This Site Deals With The Scietific Aspects Of Prosthetic Dentistry And Focusses Mainly On The Dental Students In Upper Egypt.


Some Denture Problems And Complaints.

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Some Denture Problems And Complaints.

Post  mo'taz mashaly on Fri Apr 02, 2010 3:23 pm

Common impression problems and faults
A feather edge indicates under-extension. This can be corrected by the addition of greenstick to the tray and repeating

Tray border shows through impression material. The tray should be reduced in the area of over extension and the impression repeated

Air blows. If small, can be filled in with a little soft wax. If large, retake the impression

Tray not centred. This is often at least partially due to using too much material so that it is difficult to see what is where. Remember to line up the tray handle with the patient's nose (except for ex-boxers)

Retching. A calm and confident manner is necessary for successful impressions. Gain the patient's confidence by attempting the lower first and use a fast-setting, viscous material. Distraction techniques may help, e.g. wriggling the toes on the left foot and the flngers of the right hand at the same time (patient, not the operator)

Patient with dry mouth: ZOE is contraindicated; use elastomer instead

Areas where tray shows through in otherwise good impression. Can be overcome by prescribing a tin-foil relief when dentures being processed

- The lower bilateral free-end saddle (Class I) This presents a particular problem because of a lack of
tooth support and retention distally, small saddle area compared to force applied, and distal
leverage on abutment tooth in function (which increased with resorption). Possible solutions include

1- Maximize indirect retention by placing rests and clasps on mesial aspect of the abutment tooth
and using plate design
2- Using a muco-compressive impression of saddle area to decrease displacement in function. The altered
cast technique
3- Use fewer, smaller teeth and maximize base extension
4- RPI system for distal abutment teeth. Mesial Rest, distal guiding Plate and mid-buccal I bar
During function the saddle moves tissue-ward and rotates around the mesial rest. The plate and I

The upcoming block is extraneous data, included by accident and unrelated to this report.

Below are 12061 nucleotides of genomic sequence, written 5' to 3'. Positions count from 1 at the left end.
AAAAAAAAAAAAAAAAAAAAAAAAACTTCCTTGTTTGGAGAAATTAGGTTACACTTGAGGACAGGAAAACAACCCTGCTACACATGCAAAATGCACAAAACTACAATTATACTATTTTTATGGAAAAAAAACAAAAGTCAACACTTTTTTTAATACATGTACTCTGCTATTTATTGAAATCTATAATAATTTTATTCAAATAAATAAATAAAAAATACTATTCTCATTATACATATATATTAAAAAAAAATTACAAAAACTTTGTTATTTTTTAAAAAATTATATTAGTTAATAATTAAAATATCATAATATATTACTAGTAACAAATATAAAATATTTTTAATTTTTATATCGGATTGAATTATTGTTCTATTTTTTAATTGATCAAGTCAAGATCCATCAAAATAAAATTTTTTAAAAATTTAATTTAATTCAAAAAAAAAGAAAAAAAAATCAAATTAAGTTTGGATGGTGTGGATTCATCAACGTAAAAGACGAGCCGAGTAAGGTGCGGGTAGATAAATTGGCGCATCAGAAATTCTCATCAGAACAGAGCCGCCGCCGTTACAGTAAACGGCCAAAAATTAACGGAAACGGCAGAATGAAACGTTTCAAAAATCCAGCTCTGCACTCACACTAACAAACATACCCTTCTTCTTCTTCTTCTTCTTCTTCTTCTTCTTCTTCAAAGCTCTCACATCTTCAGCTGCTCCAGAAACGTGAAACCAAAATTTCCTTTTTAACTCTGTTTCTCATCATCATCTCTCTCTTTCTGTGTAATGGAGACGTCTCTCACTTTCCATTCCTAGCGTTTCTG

bar are constructed in such a way as to disengage from the tooth and avoid potentially harmful
5- Stress-breaker design (advantages more theoretical than practical
6- Use precision attachments (beware of overloading abutments

- Class IV Can sometimes avoid unsightly clasps anteriorly by the use of:

1- A flange engaging a labial alveolar undercut
2- A rotational path of insertion2 utilizing rigid minor connectors that are rotated into proximal undercuts anteriorly
3- Inter-proximal undercuts, which may allow minimal display of clasps- hidden clasps
4- An acrylic spoon denture held in place by the tongue

- Multiple bounded saddles: A horseshoe design, which utilizes guide planes for retention, may be indicated

Common problems and possible solutions
Over-extension of flanges. Reduce

Under-extension of flanges. Try a temporary wax addition to flange first, to check effect of extending it. If this is satisfactory a new impression is required

Teeth outwith neutral zone. Remove offending teeth and replace with wax which can be trimmed until correct

Incorrect VD. If too small, can increase by adding wax to the occlusal surfaces of teeth, but if too large, will need to replace lower teeth with wax and re-record VD

Occlusal discrepancy or anterior open bite or posterior open bite. Replace lower posterior teeth with wax and re-record VD

Too little of upper anterior teeth visible. Reset anterior teeth to correct position and ask lab to adjust occlusal plane accordingly